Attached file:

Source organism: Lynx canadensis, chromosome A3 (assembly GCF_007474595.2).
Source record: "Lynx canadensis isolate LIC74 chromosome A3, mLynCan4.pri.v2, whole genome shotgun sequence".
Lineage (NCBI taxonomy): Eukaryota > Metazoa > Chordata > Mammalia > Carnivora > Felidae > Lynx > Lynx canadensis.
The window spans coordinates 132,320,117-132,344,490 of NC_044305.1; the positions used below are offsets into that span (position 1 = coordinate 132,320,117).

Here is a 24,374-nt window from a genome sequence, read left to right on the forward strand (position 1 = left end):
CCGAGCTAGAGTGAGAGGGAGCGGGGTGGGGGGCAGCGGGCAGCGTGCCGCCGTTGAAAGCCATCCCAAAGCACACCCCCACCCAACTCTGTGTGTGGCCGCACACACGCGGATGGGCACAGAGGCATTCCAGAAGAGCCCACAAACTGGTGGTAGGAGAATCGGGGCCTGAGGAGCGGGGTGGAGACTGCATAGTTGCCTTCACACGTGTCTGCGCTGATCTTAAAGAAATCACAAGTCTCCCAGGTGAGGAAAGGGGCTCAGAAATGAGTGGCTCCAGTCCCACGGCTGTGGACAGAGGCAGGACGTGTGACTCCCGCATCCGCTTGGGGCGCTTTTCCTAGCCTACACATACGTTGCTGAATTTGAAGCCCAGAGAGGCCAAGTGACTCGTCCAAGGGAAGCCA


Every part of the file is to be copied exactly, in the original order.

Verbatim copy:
Source organism: Lynx canadensis, chromosome A3 (assembly GCF_007474595.2).
Source record: "Lynx canadensis isolate LIC74 chromosome A3, mLynCan4.pri.v2, whole genome shotgun sequence".
Lineage (NCBI taxonomy): Eukaryota > Metazoa > Chordata > Mammalia > Carnivora > Felidae > Lynx > Lynx canadensis.
The window spans coordinates 132,320,117-132,344,490 of NC_044305.1; the positions used below are offsets into that span (position 1 = coordinate 132,320,117).

Here is a 24,374-nt window from a genome sequence, read left to right on the forward strand (position 1 = left end):
CCGAGCTAGAGTGAGAGGGAGCGGGGTGGGGGGCAGCGGGCAGCGTGCCGCCGTTGAAAGCCATCCCAAAGCACACCCCCACCCAACTCTGTGTGTGGCCGCACACACGCGGATGGGCACAGAGGCATTCCAGAAGAGCCCACAAACTGGTGGTAGGAGAATCGGGGCCTGAGGAGCGGGGTGGAGACTGCATAGTTGCCTTCACACGTGTCTGCGCTGATCTTAAAGAAATCACAAGTCTCCCAGGTGAGGAAAGGGGCTCAGAAATGAGTGGCTCCAGTCCCACGGCTGTGGACAGAGGCAGGACGTGTGACTCCCGCATCCGCTTGGGGCGCTTTTCCTAGCCTACACATACGTTGCTGAATTTGAAGCCCAGAGAGGCCAAGTGACTCGTCCAAGGGAAGCCA